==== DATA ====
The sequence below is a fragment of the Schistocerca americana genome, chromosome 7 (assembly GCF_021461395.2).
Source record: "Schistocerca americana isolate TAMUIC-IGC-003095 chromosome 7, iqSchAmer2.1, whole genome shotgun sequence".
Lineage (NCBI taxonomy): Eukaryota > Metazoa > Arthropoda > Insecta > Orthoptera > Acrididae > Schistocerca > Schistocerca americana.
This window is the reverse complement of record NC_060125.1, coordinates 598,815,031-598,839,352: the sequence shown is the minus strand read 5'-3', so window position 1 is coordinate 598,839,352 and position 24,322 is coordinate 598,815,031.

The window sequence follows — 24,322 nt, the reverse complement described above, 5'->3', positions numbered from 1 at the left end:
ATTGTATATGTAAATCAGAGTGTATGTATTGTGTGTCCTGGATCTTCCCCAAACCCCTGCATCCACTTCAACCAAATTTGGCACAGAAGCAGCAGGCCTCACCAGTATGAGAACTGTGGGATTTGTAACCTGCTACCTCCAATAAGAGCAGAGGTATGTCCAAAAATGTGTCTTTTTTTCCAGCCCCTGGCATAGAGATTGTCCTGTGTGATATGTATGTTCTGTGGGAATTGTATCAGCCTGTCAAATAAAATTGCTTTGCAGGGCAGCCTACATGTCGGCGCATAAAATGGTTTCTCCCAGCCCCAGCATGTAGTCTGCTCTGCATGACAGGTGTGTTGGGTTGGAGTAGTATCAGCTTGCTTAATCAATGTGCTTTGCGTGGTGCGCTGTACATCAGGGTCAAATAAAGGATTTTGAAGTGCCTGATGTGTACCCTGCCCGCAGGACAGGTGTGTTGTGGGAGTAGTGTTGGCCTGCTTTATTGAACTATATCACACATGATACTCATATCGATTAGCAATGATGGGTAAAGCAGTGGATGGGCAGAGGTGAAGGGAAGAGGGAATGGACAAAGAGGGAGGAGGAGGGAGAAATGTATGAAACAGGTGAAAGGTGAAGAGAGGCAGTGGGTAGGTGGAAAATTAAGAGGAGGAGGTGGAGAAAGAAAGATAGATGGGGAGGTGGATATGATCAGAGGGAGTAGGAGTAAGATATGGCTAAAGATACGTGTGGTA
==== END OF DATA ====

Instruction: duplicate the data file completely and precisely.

The sequence below is a fragment of the Schistocerca americana genome, chromosome 7 (assembly GCF_021461395.2).
Source record: "Schistocerca americana isolate TAMUIC-IGC-003095 chromosome 7, iqSchAmer2.1, whole genome shotgun sequence".
Lineage (NCBI taxonomy): Eukaryota > Metazoa > Arthropoda > Insecta > Orthoptera > Acrididae > Schistocerca > Schistocerca americana.
This window is the reverse complement of record NC_060125.1, coordinates 598,815,031-598,839,352: the sequence shown is the minus strand read 5'-3', so window position 1 is coordinate 598,839,352 and position 24,322 is coordinate 598,815,031.

The window sequence follows — 24,322 nt, the reverse complement described above, 5'->3', positions numbered from 1 at the left end:
ATTGTATATGTAAATCAGAGTGTATGTATTGTGTGTCCTGGATCTTCCCCAAACCCCTGCATCCACTTCAACCAAATTTGGCACAGAAGCAGCAGGCCTCACCAGTATGAGAACTGTGGGATTTGTAACCTGCTACCTCCAATAAGAGCAGAGGTATGTCCAAAAATGTGTCTTTTTTTCCAGCCCCTGGCATAGAGATTGTCCTGTGTGATATGTATGTTCTGTGGGAATTGTATCAGCCTGTCAAATAAAATTGCTTTGCAGGGCAGCCTACATGTCGGCGCATAAAATGGTTTCTCCCAGCCCCAGCATGTAGTCTGCTCTGCATGACAGGTGTGTTGGGTTGGAGTAGTATCAGCTTGCTTAATCAATGTGCTTTGCGTGGTGCGCTGTACATCAGGGTCAAATAAAGGATTTTGAAGTGCCTGATGTGTACCCTGCCCGCAGGACAGGTGTGTTGTGGGAGTAGTGTTGGCCTGCTTTATTGAACTATATCACACATGATACTCATATCGATTAGCAATGATGGGTAAAGCAGTGGATGGGCAGAGGTGAAGGGAAGAGGGAATGGACAAAGAGGGAGGAGGAGGGAGAAATGTATGAAACAGGTGAAAGGTGAAGAGAGGCAGTGGGTAGGTGGAAAATTAAGAGGAGGAGGTGGAGAAAGAAAGATAGATGGGGAGGTGGATATGATCAGAGGGAGTAGGAGTAAGATATGGCTAAAGATACGTGTGGTA